– “Household firearm ownership and rates of suicide across U.S. states.” Journal of Trauma. 2007; 62:1029-35.
4. Across states, more guns = more violent deaths to children
– “Firearm availability and unintentional firearm deaths, suicide, and homicide among 5-14 Year Olds.” Journal of Trauma. 2002; 52:267-75.
5. Across states, more guns = more unintentional firearm deaths
– “Firearm availability and unintentional firearm deaths.” Accident Analysis and Prevention. 2001; 33:477-84.
And much much more. Given this wealth of relevant data, one might wonder why there is any debate at all about whether guns make people more or rather less safe. One possible reason may have to do with a lack of appreciation for statistics. Switzerland, which has a high gun ownership rate (4th in the world) but relatively low level of gun-related violent crime, is often cited by gun enthusiasts as proof that more guns do not make people less safe. But on the issue of gun ownership, Switzerland is an exception to the rule, not an example of the rule. Switzerland is analogous to the man everyone knows who lives to 90 despite the fact that he smokes cigarettes his entire life. Such people do indeed exist but their existence in no way disproves the fact that smoking causes cancer. Similarly, Switzerland in no way undermines the correlation that has been found between gun ownership rates and gun-related violent crime, both at the state and the national level.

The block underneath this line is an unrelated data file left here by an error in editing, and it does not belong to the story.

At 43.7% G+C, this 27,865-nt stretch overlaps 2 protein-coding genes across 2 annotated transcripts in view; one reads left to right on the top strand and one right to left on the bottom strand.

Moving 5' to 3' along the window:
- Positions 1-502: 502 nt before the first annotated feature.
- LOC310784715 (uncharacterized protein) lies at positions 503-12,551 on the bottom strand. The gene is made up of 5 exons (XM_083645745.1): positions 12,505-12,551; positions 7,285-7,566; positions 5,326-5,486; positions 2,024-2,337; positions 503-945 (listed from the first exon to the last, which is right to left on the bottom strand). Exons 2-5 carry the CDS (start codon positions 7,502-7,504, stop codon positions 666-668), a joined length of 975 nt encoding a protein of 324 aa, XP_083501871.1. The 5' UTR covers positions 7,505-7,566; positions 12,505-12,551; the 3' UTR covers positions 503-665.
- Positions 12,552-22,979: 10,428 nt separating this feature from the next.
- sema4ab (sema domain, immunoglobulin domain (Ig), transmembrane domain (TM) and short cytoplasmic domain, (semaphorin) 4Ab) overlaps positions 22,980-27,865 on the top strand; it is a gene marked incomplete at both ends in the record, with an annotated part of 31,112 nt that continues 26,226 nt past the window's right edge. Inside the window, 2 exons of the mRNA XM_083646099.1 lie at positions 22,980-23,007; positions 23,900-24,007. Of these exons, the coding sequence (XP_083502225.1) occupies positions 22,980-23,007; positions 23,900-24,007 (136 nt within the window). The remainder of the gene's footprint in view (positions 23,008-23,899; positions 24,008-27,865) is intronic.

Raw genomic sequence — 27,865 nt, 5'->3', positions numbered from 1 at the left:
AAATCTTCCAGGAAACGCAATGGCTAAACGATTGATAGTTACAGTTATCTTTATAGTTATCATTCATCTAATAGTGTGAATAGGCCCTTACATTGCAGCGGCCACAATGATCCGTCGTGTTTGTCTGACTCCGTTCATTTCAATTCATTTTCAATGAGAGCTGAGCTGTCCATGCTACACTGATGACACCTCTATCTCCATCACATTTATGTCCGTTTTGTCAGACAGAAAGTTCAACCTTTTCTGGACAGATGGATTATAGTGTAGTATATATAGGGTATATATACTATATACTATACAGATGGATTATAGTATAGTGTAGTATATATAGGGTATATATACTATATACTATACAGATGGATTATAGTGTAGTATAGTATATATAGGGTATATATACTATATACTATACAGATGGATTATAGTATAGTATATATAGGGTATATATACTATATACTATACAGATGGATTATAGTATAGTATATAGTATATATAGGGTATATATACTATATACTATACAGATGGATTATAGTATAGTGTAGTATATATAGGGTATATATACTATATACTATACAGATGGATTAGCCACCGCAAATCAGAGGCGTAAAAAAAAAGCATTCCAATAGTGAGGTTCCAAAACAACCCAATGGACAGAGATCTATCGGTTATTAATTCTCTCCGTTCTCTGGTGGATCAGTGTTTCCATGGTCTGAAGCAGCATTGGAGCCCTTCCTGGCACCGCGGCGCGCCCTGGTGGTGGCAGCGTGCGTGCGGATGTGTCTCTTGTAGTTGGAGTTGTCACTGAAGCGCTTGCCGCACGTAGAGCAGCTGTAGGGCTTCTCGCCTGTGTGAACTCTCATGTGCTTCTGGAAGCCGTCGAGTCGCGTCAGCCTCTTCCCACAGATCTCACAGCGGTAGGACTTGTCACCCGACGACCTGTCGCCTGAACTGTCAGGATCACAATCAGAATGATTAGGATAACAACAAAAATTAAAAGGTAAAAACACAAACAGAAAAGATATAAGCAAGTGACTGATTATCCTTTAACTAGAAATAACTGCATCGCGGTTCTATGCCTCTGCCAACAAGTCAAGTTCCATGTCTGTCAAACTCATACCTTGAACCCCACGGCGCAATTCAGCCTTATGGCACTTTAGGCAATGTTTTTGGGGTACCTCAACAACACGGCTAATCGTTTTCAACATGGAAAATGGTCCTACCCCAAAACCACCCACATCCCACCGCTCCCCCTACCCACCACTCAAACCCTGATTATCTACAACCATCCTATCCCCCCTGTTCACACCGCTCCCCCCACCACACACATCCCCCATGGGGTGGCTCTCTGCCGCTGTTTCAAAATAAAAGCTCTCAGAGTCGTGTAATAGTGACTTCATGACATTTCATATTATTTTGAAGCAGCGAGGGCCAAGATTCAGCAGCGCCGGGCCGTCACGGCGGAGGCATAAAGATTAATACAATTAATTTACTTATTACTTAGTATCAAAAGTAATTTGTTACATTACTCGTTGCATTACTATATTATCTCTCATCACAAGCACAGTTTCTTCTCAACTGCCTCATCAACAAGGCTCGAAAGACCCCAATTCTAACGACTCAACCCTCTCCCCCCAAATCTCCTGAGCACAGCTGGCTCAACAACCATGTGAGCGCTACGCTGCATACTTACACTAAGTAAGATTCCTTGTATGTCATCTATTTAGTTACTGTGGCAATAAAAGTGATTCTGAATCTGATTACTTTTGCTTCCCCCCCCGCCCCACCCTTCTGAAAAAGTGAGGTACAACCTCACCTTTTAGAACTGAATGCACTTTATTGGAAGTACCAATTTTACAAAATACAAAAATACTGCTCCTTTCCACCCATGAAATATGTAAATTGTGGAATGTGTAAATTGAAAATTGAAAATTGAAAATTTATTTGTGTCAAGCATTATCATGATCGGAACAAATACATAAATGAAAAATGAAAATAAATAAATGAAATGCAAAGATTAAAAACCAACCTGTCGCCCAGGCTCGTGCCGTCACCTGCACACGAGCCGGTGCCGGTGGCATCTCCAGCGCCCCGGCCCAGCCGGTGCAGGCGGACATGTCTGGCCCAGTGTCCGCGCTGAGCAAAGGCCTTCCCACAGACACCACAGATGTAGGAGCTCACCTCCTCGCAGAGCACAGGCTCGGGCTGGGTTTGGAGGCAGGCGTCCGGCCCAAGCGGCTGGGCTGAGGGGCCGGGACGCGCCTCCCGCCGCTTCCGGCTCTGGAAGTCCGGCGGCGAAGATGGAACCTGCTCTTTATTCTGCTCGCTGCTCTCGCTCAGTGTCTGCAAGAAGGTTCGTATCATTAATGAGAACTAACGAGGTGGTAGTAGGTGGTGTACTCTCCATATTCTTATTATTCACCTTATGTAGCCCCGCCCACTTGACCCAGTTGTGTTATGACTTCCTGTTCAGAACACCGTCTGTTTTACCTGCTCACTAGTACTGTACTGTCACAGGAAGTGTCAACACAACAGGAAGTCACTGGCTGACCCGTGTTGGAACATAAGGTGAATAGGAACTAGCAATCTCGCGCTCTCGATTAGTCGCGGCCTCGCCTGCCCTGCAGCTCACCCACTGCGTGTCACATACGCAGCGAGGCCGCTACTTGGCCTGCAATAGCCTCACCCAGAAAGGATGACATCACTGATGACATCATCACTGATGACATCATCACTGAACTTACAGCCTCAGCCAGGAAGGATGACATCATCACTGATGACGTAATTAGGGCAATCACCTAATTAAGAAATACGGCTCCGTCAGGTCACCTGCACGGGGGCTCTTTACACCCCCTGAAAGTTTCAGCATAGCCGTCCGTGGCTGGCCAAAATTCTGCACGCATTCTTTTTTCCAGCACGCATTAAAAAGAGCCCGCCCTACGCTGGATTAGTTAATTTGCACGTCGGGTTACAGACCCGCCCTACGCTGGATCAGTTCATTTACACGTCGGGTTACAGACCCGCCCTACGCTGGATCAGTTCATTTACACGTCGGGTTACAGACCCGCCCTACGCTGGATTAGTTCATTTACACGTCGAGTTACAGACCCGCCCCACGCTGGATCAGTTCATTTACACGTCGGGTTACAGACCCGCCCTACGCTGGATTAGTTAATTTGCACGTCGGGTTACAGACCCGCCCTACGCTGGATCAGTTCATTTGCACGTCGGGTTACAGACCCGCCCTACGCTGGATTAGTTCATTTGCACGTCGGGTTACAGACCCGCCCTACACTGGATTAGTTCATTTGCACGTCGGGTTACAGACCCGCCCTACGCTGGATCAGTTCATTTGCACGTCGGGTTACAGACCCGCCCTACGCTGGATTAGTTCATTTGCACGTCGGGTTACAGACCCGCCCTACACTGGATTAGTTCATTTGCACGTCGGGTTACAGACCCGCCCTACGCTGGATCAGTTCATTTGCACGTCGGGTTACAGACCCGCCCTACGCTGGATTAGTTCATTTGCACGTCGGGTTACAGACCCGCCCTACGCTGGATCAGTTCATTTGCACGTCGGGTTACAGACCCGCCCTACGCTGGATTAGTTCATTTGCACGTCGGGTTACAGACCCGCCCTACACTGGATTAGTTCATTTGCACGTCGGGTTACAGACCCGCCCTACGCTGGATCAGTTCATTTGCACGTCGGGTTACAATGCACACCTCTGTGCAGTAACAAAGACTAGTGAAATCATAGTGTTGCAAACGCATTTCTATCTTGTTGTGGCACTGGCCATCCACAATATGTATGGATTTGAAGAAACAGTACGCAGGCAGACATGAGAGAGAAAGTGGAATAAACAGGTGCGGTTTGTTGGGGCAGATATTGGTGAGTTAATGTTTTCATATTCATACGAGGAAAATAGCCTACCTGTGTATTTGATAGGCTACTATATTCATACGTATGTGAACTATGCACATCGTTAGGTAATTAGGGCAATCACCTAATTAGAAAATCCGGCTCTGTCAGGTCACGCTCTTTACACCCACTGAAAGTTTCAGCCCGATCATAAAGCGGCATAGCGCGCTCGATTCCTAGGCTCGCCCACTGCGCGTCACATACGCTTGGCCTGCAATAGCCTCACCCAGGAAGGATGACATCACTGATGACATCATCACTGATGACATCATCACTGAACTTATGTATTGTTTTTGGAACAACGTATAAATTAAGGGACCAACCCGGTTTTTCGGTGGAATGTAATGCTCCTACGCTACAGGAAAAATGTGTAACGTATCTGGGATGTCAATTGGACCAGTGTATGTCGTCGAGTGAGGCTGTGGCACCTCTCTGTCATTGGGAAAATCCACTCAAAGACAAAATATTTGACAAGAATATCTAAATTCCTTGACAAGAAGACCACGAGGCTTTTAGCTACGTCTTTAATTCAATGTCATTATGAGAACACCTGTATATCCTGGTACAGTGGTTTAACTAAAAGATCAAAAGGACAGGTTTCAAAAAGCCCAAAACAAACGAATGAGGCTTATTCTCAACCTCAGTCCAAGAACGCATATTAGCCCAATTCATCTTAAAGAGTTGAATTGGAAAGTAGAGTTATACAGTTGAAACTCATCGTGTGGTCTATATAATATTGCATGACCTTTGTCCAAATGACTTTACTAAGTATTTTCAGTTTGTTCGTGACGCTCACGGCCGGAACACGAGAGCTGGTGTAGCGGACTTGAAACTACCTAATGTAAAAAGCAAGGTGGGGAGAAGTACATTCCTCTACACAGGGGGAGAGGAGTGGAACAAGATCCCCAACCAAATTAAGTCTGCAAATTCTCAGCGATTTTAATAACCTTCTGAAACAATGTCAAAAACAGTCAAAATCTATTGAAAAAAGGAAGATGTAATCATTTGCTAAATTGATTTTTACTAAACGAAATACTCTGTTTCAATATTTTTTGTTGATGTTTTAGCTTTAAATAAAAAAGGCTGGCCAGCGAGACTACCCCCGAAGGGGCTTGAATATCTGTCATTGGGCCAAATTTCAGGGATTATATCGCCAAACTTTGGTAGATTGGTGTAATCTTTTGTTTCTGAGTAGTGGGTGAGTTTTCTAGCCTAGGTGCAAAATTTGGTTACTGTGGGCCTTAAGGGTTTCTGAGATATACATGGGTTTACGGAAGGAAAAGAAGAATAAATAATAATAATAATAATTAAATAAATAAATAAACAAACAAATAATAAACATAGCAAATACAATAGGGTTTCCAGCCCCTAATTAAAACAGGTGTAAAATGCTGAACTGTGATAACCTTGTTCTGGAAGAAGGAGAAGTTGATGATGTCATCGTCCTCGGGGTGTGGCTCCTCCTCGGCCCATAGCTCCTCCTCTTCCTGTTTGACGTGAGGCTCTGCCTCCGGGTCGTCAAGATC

The case of Switzerland is nevertheless interesting, and one may rightly wonder how the Swiss have managed to keep their violent crime rate so low. Gun enthusiasts believe that the Swiss crime rate is low precisely because their gun-ownership rate is high. But that simplistic answer does not stand up to scrutiny. The following information on Firearms Control Legislation in Switzerland, which is described in detail in this academic article and also discussed in these reports by the BBC and Time, nicely explains the Swiss situation on gun ownership and why it is unique. A key part of the explanation of the high levels of gun ownership in Switzerland has to do with the size and shape of the country, which allows for easy invasions by other countries, and the need for a quick and efficient system of national defence. Gun ownership in Switzerland is strongly tied to the notion of civic duty and national, not personal, defence. Furthermore, there are strict laws in place to regulate the use of firearms by civilians and to control even the use of ammunition by those who serve in the militia (they must keep their ammo on military bases, not in their homes). In short, Switzerland has a relatively low level of gun-related violence not because of its high rate of gun ownership but because of its strict system of gun-control regulation.
So the key factual question at the heart of the American debate over gun control legislation has at this point a decisive answer, which is that more guns make people less safe. Unfortunately, there is no reason to believe that this fact, or the widespread appreciation of it, will do anything to alter the direction of the overall debate or bring about the gun control legislation that Americans so desperately need. If tragedies such as those as Newtown and Columbine (and so many more) can’t inspire Americans to give up their guns, nothing will.